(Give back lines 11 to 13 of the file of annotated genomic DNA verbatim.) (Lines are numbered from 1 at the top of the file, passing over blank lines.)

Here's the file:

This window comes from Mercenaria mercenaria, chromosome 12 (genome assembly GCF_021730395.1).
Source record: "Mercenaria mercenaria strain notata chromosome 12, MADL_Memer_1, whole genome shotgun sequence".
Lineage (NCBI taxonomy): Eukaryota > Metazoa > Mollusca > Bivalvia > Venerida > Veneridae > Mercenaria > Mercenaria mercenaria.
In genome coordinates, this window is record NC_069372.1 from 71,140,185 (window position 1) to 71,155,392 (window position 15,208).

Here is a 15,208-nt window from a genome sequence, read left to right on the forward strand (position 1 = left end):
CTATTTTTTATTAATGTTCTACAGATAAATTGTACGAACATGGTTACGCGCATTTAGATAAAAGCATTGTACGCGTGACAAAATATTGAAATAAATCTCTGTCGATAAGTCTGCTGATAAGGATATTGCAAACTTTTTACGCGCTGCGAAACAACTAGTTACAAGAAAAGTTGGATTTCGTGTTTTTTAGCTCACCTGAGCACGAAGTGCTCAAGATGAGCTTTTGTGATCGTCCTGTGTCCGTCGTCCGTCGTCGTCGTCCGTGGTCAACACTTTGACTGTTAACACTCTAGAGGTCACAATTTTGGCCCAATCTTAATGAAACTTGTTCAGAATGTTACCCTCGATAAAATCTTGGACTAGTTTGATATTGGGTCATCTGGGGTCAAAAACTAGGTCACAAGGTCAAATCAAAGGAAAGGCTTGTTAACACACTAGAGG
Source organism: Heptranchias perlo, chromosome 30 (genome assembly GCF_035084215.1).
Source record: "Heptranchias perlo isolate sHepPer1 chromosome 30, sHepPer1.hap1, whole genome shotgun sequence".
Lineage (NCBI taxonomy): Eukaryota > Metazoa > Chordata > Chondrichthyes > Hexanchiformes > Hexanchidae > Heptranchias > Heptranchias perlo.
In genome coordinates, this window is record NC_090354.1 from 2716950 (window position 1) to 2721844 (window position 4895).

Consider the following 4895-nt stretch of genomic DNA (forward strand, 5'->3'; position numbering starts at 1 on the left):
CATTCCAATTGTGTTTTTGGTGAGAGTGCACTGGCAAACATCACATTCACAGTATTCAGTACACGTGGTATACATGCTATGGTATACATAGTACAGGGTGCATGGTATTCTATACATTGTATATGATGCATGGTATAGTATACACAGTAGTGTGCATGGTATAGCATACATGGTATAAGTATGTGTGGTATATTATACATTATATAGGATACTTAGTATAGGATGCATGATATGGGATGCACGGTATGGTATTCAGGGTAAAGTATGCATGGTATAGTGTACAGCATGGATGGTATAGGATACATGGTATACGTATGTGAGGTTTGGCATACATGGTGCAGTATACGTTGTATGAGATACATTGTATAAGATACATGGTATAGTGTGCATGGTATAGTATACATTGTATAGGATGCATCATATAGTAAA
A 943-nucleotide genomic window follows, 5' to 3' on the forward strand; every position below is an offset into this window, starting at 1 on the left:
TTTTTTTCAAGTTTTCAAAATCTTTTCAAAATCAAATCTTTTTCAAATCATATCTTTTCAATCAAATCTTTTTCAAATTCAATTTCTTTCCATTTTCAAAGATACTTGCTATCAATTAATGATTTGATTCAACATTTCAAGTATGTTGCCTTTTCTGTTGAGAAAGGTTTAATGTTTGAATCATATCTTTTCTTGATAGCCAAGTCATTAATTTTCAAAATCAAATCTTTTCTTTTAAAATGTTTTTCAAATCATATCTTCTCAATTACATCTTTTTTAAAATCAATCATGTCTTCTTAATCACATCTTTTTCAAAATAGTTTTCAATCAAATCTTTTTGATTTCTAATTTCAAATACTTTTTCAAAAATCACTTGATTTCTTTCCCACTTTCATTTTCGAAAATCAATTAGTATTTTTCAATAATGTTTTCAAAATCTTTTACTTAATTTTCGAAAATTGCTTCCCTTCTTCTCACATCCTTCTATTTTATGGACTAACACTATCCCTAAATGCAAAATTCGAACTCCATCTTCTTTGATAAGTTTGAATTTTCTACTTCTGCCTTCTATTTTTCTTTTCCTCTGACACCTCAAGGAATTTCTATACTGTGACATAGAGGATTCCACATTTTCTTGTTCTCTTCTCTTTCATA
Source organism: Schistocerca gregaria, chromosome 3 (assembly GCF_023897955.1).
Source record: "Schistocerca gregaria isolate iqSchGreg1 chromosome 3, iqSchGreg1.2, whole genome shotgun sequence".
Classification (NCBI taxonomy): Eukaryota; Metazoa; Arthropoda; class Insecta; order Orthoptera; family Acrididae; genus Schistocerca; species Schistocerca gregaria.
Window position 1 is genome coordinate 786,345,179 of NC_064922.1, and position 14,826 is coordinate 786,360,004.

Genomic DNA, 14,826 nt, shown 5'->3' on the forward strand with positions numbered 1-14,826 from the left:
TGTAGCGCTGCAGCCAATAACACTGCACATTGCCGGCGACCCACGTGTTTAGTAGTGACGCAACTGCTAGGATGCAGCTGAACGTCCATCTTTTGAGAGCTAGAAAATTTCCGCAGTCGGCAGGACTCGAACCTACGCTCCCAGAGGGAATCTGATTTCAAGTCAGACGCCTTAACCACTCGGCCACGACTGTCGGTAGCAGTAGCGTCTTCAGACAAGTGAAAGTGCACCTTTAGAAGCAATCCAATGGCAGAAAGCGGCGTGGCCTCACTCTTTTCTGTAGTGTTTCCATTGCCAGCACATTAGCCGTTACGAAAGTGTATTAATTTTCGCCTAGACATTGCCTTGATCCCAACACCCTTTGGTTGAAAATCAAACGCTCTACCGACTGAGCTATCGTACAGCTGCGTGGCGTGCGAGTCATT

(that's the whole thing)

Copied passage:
Consider the following 4895-nt stretch of genomic DNA (forward strand, 5'->3'; position numbering starts at 1 on the left):
CATTCCAATTGTGTTTTTGGTGAGAGTGCACTGGCAAACATCACATTCACAGTATTCAGTACACGTGGTATACATGCTATGGTATACATAGTACAGGGTGCATGGTATTCTATACATTGTATATGATGCATGGTATAGTATACACAGTAGTGTGCATGGTATAGCATACATGGTATAAGTATGTGTGGTATATTATACATTATATAGGATACTTAGTATAGGATGCATGATATGGGATGCACGGTATGGTATTCAGGGTAAAGTATGCATGGTATAGTGTACAGCATGGATGGTATAGGATACATGGTATACGTATGTGAGGTTTGGCATACATGGTGCAGTATACGTTGTATGAGATACATTGTATAAGATACATGGTATAGTGTGCATGGTATAGTATACATTGTATAGGATGCATCATATAGTAAA
A 943-nucleotide genomic window follows, 5' to 3' on the forward strand; every position below is an offset into this window, starting at 1 on the left: